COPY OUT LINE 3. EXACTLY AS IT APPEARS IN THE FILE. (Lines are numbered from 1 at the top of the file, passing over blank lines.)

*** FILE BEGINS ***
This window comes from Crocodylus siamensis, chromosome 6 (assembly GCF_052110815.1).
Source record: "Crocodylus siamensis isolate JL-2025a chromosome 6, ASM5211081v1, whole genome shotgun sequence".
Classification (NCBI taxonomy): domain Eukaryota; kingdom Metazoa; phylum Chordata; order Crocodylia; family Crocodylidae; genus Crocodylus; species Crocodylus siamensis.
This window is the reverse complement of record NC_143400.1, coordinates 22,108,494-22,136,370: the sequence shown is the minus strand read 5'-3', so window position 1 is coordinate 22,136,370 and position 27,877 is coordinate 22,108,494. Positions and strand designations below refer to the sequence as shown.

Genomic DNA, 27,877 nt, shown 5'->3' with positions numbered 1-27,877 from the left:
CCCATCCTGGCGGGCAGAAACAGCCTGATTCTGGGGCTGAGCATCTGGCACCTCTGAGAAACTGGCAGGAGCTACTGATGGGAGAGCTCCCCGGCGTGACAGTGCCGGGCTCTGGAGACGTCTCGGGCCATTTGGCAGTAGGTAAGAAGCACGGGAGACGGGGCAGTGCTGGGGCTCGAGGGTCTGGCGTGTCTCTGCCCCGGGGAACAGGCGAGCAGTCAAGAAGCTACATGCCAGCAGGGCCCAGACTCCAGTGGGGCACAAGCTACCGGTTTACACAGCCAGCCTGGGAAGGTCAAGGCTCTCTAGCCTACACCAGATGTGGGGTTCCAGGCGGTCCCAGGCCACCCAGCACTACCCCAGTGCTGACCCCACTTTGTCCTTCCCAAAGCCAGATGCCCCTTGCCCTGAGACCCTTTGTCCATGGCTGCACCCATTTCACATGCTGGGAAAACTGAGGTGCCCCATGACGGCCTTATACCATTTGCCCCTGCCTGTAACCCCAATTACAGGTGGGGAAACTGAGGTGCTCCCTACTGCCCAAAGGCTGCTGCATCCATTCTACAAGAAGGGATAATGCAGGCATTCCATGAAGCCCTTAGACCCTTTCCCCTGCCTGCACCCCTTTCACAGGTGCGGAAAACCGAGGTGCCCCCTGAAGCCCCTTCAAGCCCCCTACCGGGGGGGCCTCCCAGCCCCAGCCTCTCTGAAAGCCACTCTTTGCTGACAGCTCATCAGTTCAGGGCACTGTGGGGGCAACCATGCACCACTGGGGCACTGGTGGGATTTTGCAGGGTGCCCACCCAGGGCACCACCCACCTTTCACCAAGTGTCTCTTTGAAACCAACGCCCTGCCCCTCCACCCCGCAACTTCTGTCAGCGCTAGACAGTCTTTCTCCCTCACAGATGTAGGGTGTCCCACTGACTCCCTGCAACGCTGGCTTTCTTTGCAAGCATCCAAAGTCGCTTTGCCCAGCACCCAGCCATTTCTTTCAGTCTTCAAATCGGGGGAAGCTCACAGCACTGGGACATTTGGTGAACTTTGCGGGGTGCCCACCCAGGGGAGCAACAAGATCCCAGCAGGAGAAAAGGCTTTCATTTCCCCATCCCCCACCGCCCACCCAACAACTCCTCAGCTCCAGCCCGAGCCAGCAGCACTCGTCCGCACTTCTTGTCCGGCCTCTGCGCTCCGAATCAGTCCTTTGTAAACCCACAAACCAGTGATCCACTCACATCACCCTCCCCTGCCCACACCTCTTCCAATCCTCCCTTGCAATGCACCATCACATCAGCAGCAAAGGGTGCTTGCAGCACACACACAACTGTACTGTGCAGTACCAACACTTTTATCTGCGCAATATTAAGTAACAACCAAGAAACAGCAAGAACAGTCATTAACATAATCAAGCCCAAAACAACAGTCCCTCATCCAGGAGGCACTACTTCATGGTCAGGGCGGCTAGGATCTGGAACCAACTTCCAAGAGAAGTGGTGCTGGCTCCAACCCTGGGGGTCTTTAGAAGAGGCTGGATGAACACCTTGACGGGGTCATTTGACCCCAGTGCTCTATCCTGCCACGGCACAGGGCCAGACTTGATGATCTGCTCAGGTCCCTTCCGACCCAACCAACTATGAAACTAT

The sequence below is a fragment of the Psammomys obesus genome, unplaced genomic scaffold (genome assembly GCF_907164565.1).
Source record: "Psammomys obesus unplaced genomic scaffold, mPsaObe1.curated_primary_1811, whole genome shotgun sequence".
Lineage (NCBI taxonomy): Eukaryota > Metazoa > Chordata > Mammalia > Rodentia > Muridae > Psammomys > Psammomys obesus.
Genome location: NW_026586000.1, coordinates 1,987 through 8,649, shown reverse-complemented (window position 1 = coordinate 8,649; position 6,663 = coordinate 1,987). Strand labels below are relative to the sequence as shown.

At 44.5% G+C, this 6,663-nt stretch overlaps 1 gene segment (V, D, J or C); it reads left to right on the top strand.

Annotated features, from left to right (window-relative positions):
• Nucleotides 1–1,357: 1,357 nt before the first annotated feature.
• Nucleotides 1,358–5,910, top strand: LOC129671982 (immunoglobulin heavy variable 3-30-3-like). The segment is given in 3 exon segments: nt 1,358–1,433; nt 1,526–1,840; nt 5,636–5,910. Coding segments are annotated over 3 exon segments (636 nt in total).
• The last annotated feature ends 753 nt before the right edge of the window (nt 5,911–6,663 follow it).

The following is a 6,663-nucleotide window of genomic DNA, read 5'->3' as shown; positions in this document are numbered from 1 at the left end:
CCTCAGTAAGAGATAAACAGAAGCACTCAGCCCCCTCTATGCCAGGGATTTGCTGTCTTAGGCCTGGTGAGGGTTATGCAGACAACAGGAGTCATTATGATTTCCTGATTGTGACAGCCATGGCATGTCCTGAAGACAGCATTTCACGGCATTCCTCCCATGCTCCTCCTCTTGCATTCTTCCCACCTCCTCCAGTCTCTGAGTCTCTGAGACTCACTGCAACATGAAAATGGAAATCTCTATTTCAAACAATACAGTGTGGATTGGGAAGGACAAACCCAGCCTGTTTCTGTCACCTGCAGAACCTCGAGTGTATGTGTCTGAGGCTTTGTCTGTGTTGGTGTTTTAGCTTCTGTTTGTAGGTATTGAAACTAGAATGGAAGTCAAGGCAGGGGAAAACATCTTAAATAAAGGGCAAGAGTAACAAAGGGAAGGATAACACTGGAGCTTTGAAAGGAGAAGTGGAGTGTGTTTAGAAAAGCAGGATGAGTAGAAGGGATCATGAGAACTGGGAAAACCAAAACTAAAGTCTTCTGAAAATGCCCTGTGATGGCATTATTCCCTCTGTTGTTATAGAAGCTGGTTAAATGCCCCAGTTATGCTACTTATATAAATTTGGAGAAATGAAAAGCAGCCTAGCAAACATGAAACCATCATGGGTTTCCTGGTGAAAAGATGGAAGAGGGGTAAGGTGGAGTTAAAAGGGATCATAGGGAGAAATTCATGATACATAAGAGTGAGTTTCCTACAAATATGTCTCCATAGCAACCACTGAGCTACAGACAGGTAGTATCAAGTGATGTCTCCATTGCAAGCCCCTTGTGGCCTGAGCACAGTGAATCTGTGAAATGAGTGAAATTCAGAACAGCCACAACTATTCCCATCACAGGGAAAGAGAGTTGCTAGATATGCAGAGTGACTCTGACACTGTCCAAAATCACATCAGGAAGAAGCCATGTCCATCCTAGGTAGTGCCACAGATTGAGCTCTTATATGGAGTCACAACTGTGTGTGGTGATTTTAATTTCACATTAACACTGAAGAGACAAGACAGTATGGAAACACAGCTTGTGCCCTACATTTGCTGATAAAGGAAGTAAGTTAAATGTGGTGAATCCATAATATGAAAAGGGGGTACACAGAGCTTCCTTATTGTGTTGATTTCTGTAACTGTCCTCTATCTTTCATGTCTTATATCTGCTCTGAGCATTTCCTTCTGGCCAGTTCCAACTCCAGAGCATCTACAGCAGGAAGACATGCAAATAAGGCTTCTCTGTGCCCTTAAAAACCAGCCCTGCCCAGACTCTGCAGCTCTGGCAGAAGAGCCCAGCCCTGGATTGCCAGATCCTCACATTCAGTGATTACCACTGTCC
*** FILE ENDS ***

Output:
Classification (NCBI taxonomy): domain Eukaryota; kingdom Metazoa; phylum Chordata; order Crocodylia; family Crocodylidae; genus Crocodylus; species Crocodylus siamensis.